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Opportunity lost: Has Uganda paid a price for not embracing GMOs, biotechnology?

| September 26, 2018

It has been more than two decades since the commercial introduction of GMO crops. They have delivered a range of benefits – including stronger yields, better weed control and the ability to fight off pests – to the farmers in the nations that have adopted them.

Uganda is not one of those. And failure to do so, in the eyes of many of its scientists, represents a lost opportunity for the African nation, which is still struggling internally with how to handle GMOs and other new breeding technologies.

The nation’s economy, still heavily dependent on agriculture, would fare much better if its farmers were allowed access to GMO crops designed to cope with regional agricultural issues, said Arthur Makara, executive director for Science Foundation for Livelihoods and Development.

He argues that the growth of GM cassava would allow farmers the opportunity provide raw materials for the pharmaceutical industry through the processing of starch, which also can be used to produce paper and glue.

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Legislators in Uganda’s parliament tour laboratories at the Uganda Industrial Research Institute where cassava starch is extracted to process paper. Image credit: Lominda Afedraru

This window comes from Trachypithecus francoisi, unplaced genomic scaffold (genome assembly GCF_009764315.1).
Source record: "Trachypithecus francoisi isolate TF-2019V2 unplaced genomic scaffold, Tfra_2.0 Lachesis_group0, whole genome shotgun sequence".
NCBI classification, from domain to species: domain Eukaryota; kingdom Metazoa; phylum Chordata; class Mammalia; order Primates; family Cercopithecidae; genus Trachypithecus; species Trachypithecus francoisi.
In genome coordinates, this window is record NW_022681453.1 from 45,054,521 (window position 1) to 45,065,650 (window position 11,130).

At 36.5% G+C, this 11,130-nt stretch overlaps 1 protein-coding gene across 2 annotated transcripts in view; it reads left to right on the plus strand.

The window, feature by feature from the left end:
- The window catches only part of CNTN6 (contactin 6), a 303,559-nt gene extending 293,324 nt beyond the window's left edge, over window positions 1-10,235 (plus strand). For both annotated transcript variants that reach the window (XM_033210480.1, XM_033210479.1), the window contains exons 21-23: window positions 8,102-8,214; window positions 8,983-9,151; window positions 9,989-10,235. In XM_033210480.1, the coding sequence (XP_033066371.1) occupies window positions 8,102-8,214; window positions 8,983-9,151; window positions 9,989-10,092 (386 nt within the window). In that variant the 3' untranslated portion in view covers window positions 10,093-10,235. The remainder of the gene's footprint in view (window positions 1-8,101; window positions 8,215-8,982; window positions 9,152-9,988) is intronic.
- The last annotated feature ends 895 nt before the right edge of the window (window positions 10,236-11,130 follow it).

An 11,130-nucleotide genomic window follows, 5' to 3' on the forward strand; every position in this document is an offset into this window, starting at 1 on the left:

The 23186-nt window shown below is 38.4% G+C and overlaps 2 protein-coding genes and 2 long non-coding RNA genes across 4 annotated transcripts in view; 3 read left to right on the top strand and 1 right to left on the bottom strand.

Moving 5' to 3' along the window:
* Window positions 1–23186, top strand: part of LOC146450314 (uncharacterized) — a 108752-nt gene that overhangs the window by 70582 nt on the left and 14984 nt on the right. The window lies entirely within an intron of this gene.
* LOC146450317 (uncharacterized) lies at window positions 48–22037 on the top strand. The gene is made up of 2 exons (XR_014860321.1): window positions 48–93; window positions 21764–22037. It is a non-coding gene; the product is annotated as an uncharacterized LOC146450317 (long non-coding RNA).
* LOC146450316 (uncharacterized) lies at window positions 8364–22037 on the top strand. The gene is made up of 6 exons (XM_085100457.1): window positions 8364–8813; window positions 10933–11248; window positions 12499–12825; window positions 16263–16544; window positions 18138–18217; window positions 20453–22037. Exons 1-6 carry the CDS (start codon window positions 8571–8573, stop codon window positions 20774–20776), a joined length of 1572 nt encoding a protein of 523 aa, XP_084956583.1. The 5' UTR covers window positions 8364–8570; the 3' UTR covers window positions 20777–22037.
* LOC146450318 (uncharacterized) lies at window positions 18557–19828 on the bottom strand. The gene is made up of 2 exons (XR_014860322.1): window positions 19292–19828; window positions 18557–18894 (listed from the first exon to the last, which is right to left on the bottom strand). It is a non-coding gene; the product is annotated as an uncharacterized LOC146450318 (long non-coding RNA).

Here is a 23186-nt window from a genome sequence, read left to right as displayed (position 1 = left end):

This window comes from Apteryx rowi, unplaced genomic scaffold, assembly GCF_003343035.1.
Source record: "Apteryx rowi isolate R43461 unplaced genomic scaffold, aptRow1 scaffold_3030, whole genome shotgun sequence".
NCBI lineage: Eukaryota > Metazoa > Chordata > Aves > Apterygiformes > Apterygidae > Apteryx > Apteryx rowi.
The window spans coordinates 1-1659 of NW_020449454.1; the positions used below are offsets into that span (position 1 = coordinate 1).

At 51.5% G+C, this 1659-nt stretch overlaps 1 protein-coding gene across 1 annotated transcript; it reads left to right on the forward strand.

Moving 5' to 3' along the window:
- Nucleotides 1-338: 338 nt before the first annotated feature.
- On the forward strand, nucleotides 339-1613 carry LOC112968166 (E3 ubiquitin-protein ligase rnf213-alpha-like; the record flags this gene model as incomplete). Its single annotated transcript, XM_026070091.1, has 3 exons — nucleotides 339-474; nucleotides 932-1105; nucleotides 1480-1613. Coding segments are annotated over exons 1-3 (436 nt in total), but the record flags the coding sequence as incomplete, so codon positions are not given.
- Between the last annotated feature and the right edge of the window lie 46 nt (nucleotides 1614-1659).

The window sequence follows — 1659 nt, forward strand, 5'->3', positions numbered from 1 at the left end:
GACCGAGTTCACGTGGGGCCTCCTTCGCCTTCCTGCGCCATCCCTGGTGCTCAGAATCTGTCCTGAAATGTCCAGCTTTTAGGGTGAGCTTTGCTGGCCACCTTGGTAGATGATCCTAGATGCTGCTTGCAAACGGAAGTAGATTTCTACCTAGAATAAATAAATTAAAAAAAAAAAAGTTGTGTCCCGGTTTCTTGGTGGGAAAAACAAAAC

“Instead of importing these materials, we can process them locally from cassava starch and this is how critical application of modern biotechnology can bring about in terms of economic gain to the country,” Makara said.

GMO crops also could aid then nation’s struggling textile industry, which is dwindling because farmers are no longer growing cotton due to the challenge of the bollworm. Research already is underway on a GMO cotton seed resistant to the devastating worm.

A GMO banana also would offer the potential to open new growth opportunities through the processing of vinegar and wine from bananas and banana peels. Its fiber also can be used to make environmentally friendly packaging materials. But the nation’s banana harvests are threatened by bacterial wilt. Researchers are working on bananas resistant to the disease.